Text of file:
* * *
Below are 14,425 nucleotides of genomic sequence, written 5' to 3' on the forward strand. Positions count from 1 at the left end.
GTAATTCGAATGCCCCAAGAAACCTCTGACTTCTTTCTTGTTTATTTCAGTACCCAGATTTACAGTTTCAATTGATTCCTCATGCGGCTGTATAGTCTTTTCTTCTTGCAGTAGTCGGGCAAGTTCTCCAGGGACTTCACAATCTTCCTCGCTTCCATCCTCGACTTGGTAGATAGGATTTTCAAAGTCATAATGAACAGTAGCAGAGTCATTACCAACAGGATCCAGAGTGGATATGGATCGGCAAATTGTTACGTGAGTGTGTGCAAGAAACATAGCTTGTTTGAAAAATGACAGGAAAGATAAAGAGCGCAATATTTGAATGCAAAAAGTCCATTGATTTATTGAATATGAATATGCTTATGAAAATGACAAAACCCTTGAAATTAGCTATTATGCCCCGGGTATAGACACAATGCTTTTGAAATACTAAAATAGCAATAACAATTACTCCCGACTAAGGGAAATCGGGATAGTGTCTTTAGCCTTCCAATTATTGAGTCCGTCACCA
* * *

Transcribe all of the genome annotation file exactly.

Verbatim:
Below are 14,425 nucleotides of genomic sequence, written 5' to 3' on the forward strand. Positions count from 1 at the left end.
GTAATTCGAATGCCCCAAGAAACCTCTGACTTCTTTCTTGTTTATTTCAGTACCCAGATTTACAGTTTCAATTGATTCCTCATGCGGCTGTATAGTCTTTTCTTCTTGCAGTAGTCGGGCAAGTTCTCCAGGGACTTCACAATCTTCCTCGCTTCCATCCTCGACTTGGTAGATAGGATTTTCAAAGTCATAATGAACAGTAGCAGAGTCATTACCAACAGGATCCAGAGTGGATATGGATCGGCAAATTGTTACGTGAGTGTGTGCAAGAAACATAGCTTGTTTGAAAAATGACAGGAAAGATAAAGAGCGCAATATTTGAATGCAAAAAGTCCATTGATTTATTGAATATGAATATGCTTATGAAAATGACAAAACCCTTGAAATTAGCTATTATGCCCCGGGTATAGACACAATGCTTTTGAAATACTAAAATAGCAATAACAATTACTCCCGACTAAGGGAAATCGGGATAGTGTCTTTAGCCTTCCAATTATTGAGTCCGTCACCA